Gerlaldine Cummins, the Cork woman with links to the Spirits is profiled by Anthony Edward Dundon


When Geraldine Cummins sat down to write The Scripts of Cleophas in 1923, she was not writing fiction. Geraldine Cummins (1890–1969), considered to be one of Ireland’s most celebrated psychics of the twentieth century, was a spiritualist author, suffragist and spy, as well as a novelist and playwright.

She was born in Cork, on August 24, 1890. The Cummins were Anglo-Irish Protestants. Educated privately, she attended a finishing school in France. She came from a medical background where the other siblings “were brought up in an analytical atmosphere with a kind of religious respect for exact scientific research.”

She intended to pursue a medical career, but was persuaded against it by her mother. Instead, she immersed herself in drama and modern literature, and a keen aptitude for sport resulted in her being selected to play hockey for Ireland.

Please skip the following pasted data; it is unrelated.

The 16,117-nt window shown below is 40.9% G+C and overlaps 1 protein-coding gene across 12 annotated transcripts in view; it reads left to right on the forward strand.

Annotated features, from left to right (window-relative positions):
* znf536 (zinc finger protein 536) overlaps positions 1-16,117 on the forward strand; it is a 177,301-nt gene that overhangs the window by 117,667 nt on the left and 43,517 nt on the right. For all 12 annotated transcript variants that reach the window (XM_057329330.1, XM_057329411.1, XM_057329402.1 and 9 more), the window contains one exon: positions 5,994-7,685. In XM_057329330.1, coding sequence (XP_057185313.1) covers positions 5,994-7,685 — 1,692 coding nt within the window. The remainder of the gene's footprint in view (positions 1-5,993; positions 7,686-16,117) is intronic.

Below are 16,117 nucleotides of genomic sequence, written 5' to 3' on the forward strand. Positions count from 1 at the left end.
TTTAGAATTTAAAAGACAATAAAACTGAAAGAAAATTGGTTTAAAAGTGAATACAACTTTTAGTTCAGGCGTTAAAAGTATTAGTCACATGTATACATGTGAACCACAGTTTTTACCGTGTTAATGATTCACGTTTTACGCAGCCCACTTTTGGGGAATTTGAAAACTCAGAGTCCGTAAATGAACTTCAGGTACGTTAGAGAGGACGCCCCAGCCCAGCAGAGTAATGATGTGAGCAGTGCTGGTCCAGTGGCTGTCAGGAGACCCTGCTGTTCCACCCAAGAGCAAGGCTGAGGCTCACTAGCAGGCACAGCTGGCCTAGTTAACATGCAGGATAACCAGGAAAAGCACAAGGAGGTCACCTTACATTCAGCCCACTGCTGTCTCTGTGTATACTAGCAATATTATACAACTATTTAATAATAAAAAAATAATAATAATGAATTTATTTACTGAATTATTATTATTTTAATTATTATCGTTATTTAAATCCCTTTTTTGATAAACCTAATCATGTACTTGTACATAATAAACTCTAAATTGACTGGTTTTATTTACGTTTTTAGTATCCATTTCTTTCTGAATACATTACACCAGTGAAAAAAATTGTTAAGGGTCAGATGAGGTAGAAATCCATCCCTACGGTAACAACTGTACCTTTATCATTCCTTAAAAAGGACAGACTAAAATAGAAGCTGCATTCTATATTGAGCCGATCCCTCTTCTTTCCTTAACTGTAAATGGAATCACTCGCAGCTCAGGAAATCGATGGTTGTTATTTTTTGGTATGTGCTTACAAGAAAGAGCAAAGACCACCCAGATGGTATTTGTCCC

Cummins and her friend Susanne Day were founder members of the Cork Suffrage Movement and staunch supporters of women’s right to vote. Like Day, Cummins hoped that, by taking on electoral office, women and men would work together to tackle the disease, slums and poor education, which were rampant in southern Ireland then.
These women spoke openly on the campaign for women’s votes at meetings in Ireland – meetings and rallies that could become hostile. In 1914 Cummins was stoned at one of these rallies in the streets of Cork by a mob of factory workers.

She contributed to a suffrage publication, the Irish Citizen. However, the bulk of her writing, published and unpublished, came from her ‘transmitted writing’, the term she preferred to ‘automatic writing’.

Her interest in psychical research started when she was five. Her father’s coachman told her tales of fairies he had seen and sightings of ghosts in haunted places. She even searched the garden of her house for fairies and was bitterly disappointed when she found none.

The ghost stories may perhaps have helped to sow some seeds in her subconscious to explore these mysteries. It was her family’s medical background, however, that reinforced her interest in the occult.

While on holiday in France in 1914, Cummins met a fellow Corkonian, Hester Dowden, a well-known automatic writer. Under Dowden’s guidance, she started experimenting with spirit communication.

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